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Wednesday, May 22 2024 @ 11:26 MDT

No fly list, Canadian style

Jason ramblingTransport Canada announced yesterday that their new no-fly list will go into effect on the 18th of June, a mere 10 days after the announcement. Of course people will be able to board aircraft as long as their children between 12 and 18 have government issued ID with them. Ten days should be no problem picking that up. To ease the transition, until September minors can use one piece of non-photo government ID. Now I was up at the Calgary International Airport on Monday and there were no posters or anything about this announcement up at that time. I suspect that there will be some issues the rest of this month when people show up with their children and aren't allowed on the plane because the government couldn't be bothered to announce the change in a timely fashion.

So what's the point of all this ID requirement. So that you can be checked against a no-fly list of course or what the Harper government calls a Specified Person List. How do you get on this list? Well if you follow the privacy and human rights page and try to follow the links, you'll get nowhere as they don't link to anywhere. You have to go back to the main page and follow a link at the bottom of the page which takes you to a Transport Canada summary of the program. From here you can find the Responses to Questions from the Privacy Commissioner link which will give you a list of questions. You can then look through the list of questions for what will get you on the list. If what the government told the privacy commissioner is right, the following will get you on the list:
A person will be added to the specified persons list if the person’s actions lead to a determination that the individual may pose an immediate threat to aviation security, including:

  • An individual who is or has been involved in a terrorist group, and who, it can reasonably be suspected, will endanger the security of any aircraft or aerodrome or the safety of the public, passengers or crew members;
  • An individual who has been convicted of one or more serious and life-threatening crimes against aviation security;
  • An individual who has been convicted or one or more serious and life-threatening offences and who may attack or harm an air carrier, passengers or crew members.

So you get on the list if someone thinks you'll be a threat to aviation safety. Who makes this determination? Why the Minister of Transport of course, upon the recommendation of an unspecified "Advisory Group".

I'm not unconvinced that the current Harper government won't begin to use the list to prevent the movement of individuals they don't like across the country, as their good friends the Bush Republicans in the US routinely do. There is a process to get your name off the list, but it takes at least 30 working days. That's more than enough time to prevent political opponents from making it to events to provide a countering point of view, or to prevent protesters from congregating. These people would likely succeed in getting off the list, but 30 working days is enough time to disrupt any activity they would have be participating in, despite the fact that the activity wasn't terrorist activity. Further, if the Minister of Transport wants you on the list, you're on the list regardless of what the "Advisory Group" or "Office of Reconsideration" recommend. Given the Harper government's proclivity towards bullying it's opponents, I can see this happening with alarming regularity.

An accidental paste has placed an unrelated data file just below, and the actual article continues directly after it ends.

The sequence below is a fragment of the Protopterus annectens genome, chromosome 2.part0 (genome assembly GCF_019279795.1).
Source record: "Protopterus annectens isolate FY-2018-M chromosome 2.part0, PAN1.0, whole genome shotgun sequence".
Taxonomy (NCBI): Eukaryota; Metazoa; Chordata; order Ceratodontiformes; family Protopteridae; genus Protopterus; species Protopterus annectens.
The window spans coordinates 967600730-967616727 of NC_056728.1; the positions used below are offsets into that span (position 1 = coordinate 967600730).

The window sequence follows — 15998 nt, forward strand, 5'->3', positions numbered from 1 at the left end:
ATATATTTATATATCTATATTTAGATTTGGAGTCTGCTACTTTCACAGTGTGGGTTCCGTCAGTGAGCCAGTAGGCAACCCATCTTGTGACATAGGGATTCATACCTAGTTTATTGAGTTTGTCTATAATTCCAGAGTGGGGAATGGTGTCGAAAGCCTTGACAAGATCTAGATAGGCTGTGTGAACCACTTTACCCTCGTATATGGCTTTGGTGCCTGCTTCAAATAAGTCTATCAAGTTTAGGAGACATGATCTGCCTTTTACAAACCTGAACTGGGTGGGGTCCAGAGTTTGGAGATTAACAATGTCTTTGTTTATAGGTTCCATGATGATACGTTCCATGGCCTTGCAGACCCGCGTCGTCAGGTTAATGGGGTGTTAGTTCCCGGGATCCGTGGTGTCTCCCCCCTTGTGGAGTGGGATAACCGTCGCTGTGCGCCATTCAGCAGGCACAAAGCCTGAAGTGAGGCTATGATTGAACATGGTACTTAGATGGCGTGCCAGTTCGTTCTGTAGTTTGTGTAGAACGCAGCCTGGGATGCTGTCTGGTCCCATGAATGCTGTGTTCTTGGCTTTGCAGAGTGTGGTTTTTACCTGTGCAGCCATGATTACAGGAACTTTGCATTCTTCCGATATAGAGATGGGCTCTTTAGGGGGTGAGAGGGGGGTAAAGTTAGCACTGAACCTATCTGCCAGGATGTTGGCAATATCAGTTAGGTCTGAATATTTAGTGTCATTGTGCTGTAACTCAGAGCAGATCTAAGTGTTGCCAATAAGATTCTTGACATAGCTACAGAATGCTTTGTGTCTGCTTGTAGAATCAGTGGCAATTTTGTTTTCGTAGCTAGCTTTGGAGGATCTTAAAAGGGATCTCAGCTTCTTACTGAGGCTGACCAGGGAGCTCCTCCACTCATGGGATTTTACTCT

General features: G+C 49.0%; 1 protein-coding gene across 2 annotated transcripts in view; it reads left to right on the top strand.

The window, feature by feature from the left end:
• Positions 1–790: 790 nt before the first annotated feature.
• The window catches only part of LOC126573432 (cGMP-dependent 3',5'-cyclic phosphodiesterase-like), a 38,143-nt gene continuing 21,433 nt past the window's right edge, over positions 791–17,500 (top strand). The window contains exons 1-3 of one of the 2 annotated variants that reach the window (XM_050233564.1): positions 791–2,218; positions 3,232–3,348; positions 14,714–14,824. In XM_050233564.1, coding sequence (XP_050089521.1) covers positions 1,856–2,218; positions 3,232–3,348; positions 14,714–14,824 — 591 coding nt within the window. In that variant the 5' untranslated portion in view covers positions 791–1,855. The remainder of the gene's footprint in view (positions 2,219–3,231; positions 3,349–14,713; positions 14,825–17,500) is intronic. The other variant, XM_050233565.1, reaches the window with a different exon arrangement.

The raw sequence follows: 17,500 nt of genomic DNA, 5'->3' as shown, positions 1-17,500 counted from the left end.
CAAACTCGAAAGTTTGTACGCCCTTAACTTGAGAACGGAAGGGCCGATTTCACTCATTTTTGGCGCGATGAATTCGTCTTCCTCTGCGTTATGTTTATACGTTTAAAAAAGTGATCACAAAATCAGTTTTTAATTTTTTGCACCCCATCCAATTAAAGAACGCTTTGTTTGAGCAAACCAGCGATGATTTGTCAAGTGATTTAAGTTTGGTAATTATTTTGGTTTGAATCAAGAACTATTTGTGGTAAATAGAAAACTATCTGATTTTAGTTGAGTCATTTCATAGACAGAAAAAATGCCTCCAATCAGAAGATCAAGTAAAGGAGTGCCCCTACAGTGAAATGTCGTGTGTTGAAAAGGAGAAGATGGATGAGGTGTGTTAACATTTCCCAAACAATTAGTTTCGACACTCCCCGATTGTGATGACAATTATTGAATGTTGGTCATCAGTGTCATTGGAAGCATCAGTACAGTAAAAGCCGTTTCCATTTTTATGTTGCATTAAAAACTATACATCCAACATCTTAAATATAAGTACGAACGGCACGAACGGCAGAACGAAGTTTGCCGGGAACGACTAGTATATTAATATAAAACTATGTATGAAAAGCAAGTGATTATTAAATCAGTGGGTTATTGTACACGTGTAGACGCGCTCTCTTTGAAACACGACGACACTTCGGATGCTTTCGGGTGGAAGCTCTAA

The bigger question is how useful would such a list be? Any smart terrorist will simply avoid detection with false ID and a name change. Most stupid terrorists would likely be caught by other means. In a way it's like the inane questions about your luggage they ask when you check it. Now there are non-terror related reasons to have a no-fly list. Some people, due to their belligerent or aggressive behaviour towards the flight crew or their fellow passengers shouldn't be flying and such a list would be useful to enforce a ban on air travel for these people. Though this is a useful reason, there should be more oversight on how they get onto the list, such as requiring due process in a court of law first.

It all goes to my theory that the terrorists are winning. The terrorists' alleged goal is the destruction of our way of life. Well our way of life includes our civil liberties, which in the name of "security" our government is more than willing to eliminate. With each restriction on our civil rights and liberties imposed due to the "War on Terrorism (TM)" is one more step to victory for the terrorists. Which makes me wonder the real reason that the neo-cons want these restrictions, since it's obvious that the restrictions won't even slow the terrorists down and, in fact, help the terrorists further their aims. It could all just be a ruse to beat back 50 years of advances in civil rights.

No fly list, Canadian style | 4 comments | Create New Account
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No fly list, Canadian style
Authored by: Anonymous onFriday, June 08 2007 @ 03:59 MDT
As I speculated here, this "no fly list" is likely downright illegal under Canada's laws without some kind of due process wrapped around it.

Arguably, that due process has to occur prior to being put on the list, not after.

This is an unjustified infringement upon basic principles of our legal and civil rights.

- Grog
http://crystalgaze2.blogspot.com